What Are Chinese Hot Pots, Japanese Nabemono, and Korean Budae Jiigae – see here!

Have you ever made a soup before? Surprisingly, not all Canadians have. We’re talking like a really good soup! The kind where you mix in your ingredients one by one, from thin meats to mushrooms, shrimp, lettuce, noodles, herbs, spices, and more. Nothing’s better than a pot of simmering, seasoned broth heated on an induction burner. Here are some sources of where recipes and recommendations can be found on how to make a great soup.

Chinese Hot Pots

Chinese hot pot recipes are readily available online and have long been a trademark of regional Chinese eating. The use of noodles, different herbs and spices, veggies, and so much more, Chinese hot pot dishes are brilliant, bubbly, hot, and so utterly delicious. If you have a hot pot waiting for you at home, there’s arguably no better use of it than the experience of putting together a Chinese meal. American soup doesn’t compare! This is one of several Asian-influenced hot pot uses worth visiting for lovers of warm meals.

Photo by Reimond de Zuñiga on Unsplash

Japanese Nabemono

A Japanese Nabemono has been called Japan’s most heart-warming hot pot dish. Like other Asian soups, such as pho, there are dozens of varieties on traditional Nabemono. Cooked in a broth, you’ll find things like fresh vegetables, meat, seafood, tofu, and soybean products in with seasonal ingredients. Alternative Nabemono recipes are common online, with families putting together a wide array of different proteins and veggies. You can almost make it from anything, as long as you have the broth right. It’s a great gift to have waiting for you at home after a cold Canadian winter day out, or to have for a house party.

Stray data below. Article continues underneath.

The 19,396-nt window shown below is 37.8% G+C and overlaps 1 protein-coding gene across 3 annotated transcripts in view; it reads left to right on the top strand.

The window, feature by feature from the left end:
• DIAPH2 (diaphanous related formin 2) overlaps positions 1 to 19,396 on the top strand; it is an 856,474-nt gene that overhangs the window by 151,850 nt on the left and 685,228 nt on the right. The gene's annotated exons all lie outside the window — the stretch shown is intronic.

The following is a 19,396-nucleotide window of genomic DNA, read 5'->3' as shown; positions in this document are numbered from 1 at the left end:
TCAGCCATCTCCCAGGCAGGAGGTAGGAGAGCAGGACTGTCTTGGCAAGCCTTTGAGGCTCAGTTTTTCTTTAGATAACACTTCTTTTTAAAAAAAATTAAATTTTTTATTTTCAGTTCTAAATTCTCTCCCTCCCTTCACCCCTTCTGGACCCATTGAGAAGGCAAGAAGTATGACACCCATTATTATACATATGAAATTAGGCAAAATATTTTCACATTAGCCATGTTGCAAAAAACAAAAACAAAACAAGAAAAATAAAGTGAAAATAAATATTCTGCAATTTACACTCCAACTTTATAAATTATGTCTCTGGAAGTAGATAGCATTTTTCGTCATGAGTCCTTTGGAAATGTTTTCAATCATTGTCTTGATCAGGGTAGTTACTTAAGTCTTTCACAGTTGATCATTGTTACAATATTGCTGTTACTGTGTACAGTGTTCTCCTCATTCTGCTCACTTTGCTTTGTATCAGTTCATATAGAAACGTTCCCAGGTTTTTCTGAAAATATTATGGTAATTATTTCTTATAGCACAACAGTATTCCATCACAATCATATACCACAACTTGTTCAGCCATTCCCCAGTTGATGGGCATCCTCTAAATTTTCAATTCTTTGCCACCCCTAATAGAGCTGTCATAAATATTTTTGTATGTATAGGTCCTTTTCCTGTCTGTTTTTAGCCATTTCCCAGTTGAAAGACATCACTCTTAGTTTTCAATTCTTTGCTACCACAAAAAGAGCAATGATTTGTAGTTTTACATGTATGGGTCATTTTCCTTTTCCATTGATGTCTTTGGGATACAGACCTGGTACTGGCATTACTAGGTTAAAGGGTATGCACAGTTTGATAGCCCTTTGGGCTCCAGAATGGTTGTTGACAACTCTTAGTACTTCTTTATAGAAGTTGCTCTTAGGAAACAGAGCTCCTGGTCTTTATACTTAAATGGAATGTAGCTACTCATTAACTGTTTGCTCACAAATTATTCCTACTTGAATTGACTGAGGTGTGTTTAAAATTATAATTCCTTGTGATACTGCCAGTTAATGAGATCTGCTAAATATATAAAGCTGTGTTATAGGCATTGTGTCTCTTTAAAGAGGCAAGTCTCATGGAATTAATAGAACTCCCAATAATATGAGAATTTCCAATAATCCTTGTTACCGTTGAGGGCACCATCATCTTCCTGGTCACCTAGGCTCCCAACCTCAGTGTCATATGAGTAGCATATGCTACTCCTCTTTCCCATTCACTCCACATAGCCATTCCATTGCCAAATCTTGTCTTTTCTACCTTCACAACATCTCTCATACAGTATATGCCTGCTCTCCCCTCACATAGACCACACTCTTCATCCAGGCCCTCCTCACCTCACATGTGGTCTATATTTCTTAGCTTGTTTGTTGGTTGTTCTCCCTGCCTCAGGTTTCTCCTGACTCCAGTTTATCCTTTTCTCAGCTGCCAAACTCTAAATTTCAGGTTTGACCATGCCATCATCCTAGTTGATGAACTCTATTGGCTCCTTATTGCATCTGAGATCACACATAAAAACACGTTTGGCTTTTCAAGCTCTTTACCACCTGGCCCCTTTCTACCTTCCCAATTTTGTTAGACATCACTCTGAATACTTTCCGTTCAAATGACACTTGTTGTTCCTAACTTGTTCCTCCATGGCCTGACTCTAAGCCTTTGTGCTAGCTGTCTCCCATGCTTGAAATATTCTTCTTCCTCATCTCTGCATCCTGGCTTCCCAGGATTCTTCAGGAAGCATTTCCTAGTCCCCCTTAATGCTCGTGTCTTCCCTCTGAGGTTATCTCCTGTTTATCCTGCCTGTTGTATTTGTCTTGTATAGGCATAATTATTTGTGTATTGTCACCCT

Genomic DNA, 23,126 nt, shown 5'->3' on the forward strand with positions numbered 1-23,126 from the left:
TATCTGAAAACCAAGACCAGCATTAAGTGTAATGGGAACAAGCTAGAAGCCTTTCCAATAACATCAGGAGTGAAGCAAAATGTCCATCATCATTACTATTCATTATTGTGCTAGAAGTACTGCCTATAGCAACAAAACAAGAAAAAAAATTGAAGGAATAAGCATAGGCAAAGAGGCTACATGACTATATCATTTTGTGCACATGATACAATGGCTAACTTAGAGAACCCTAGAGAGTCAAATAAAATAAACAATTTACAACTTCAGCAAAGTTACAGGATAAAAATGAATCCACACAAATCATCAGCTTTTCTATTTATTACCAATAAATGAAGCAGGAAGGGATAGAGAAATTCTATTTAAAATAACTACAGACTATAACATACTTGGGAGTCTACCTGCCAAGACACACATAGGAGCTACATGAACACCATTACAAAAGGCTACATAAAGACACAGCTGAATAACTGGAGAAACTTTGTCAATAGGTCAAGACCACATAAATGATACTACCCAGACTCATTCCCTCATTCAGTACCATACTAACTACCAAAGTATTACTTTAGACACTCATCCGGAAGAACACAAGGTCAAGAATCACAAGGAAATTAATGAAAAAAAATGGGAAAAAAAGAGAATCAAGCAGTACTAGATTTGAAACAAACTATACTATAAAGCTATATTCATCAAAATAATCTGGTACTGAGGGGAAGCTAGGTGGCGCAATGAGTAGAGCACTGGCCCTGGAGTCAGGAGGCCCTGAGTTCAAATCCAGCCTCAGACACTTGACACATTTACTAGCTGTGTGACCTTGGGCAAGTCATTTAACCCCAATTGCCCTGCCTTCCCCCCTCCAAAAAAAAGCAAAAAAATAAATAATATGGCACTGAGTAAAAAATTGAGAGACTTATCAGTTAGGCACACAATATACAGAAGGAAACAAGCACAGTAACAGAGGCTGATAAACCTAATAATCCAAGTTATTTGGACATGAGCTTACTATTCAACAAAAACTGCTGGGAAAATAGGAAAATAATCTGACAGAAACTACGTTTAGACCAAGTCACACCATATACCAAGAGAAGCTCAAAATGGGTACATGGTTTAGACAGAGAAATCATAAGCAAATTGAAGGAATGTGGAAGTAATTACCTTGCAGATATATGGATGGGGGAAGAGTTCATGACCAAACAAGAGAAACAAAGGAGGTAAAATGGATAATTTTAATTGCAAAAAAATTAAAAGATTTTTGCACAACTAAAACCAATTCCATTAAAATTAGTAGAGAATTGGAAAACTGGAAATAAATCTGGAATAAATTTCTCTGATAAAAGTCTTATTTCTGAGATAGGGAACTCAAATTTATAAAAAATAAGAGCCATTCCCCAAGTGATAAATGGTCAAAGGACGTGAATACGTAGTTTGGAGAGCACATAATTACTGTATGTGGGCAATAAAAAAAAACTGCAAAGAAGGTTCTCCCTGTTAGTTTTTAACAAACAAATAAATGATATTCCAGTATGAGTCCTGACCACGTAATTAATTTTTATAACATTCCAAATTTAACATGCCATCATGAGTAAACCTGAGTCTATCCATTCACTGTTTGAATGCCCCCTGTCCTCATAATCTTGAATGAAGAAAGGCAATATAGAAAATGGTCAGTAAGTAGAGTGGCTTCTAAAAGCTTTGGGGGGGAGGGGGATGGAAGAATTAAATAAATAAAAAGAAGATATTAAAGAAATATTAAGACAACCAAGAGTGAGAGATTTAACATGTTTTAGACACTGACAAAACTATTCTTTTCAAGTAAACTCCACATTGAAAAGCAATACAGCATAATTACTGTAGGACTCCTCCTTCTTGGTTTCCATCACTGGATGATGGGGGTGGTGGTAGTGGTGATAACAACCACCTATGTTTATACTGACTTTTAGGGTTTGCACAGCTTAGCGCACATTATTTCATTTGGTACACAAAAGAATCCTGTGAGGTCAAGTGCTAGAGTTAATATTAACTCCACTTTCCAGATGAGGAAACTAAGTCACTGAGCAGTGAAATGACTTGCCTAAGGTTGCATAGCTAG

Photo by DUKE NG from Pixabay

Korean Budae Jiigae

Korean Budae Jiigae is an army stew, a very popular Korean hot pot dish. It’s commonly made loaded with kimchi, spam, sausages, ramen noodles, and a mix of herbs and spices. It’s a massively popular comfort food, is reasonably easy to make, and brings together a fusion of American and Korean influence. The origins of Budae Jiigae are from the 1950s when food was scarce and so families began to use surplus processed foods from US military bases, hence the spam and sausage. There are a number of Korean Budae Jiigae hot pot recipes online that are well worth checking out!

Photo by Isageum licensed under Creative Commons Attribution 2.0 Generic

A portable induction cooktop is ready to buy from Living.ca and provides fast, free shipping anywhere in Canada. For kitchens, small apartments, RVs, and more, enjoy high performance heat to cook up your best Asian broth with!


Featured Image by Vlad Vasnetsov from Pixabay

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